Extremely high rates of alcohol and drug abuse in native communities across Canada has contributed significantly to higher rates of crime and sexual assault on Indian reservations.

Many victims of sexual abuse turn to alcohol and drugs as methods of coping with the pain of being victimized. Some sexual assault victims begin drinking at a very early age, which may turn into a lifelong problem. As a result, they may miss out on important educational and employment opportunities throughout the course of their lives.

The presence of alcohol and sexual abuse on aboriginal reserves is closely related in several ways including:

1) lowering inhibitions of assailants causing them to commit sexual offences;
2) rendering victims unable to consent to sexual activity;
3) being used as a coping mechanism for victims.

Alcohol related sexual abuse on native reserves is cyclical in nature and continues to expand. It not only causes sexual assaults to occur, but also leads to substance abuse problems for victims trying to escape their pain.

Indian Residential School Sexual Assault

In the 19th century, Canada’s government forced many aboriginal children into live in schools known as the “Residential School System”. The purpose of these schools was not only to provide a basic education, but also to teach the children how to integrate into white society.

These schools were poorly funded by the government and relied largely on forcing students to work to maintain school grounds. Residential Schools were not only unclean and overcrowded, the teachers and administrators of the schools subjected their students to various types of sexual abuse and mistreatment. The living conditions in residential schools were so poor that the level of disease and mortality rate for students was measurably higher than average (including death rates of up to 69%).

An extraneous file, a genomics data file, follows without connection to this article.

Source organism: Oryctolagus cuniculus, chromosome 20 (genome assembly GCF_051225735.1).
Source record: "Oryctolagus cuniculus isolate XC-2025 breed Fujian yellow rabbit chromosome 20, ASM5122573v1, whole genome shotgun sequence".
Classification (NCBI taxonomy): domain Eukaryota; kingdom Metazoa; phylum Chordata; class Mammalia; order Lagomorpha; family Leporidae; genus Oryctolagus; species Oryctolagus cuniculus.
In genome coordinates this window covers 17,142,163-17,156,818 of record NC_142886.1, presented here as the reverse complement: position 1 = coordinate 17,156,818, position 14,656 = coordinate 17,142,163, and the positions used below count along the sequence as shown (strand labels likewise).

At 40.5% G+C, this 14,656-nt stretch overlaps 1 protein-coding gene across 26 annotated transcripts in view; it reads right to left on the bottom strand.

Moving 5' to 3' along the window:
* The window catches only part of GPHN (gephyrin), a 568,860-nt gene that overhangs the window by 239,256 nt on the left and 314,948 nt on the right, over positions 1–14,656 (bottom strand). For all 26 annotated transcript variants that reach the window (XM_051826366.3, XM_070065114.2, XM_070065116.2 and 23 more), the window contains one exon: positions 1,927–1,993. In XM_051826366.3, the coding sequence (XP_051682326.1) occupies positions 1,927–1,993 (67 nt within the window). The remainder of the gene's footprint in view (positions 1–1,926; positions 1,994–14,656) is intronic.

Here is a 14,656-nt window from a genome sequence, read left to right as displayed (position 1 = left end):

Residential schools forced powerless aboriginal children into an unsuitable living environment where they were abused both psychologically and physically. In recent years, it came to light that there was also a significant amount of sexual assault by teachers and administrative officials of these facilities. On June 11, 2008, Prime Minister Stephen Harper both acknowledged and apologized for this abuse.

Given the sexual abuse that occurred, many former students who were sexually assaulted began to file sexual assault lawsuits against the government seeking compensation for the damages they have sustained. Given the vast number of claims, the Government eventually agreed to a class action style settlement agreement with these victims. While the vast majority of sexual abuse victims from residential schools have long since died, there are still survivors that may be eligible for financial compensation.

HIV/AIDS and Sexual Assault on Canadian Aboriginal Reserves

Indian reserves in Canada have a much higher rate of HIV/AIDS infection than the general population. This can be linked to numerous factors including high rates of alcohol and drug abuse, lack of education regarding safe sex, and higher poverty rates than elsewhere in the country.

The high rate of HIV on native reserves means that sexual assault victims are sometimes exposed to possible HIV infection as a result of the attack. This is particularly true when the sexual assault includes unprotected receptive anal intercourse, which carries by far the highest HIV transmission rate.

Disclaimer: All information on this page is of a general nature and may not apply to any specific circumstance. It is not to be construed as legal advice or presumed to be completely accurate, or infinitely up to date. If you have questions regarding your case, please contact a local lawyer immediately because there are time limitations on civil claims. Failure to contact a local lawyer immediately could prevent you from making a claim.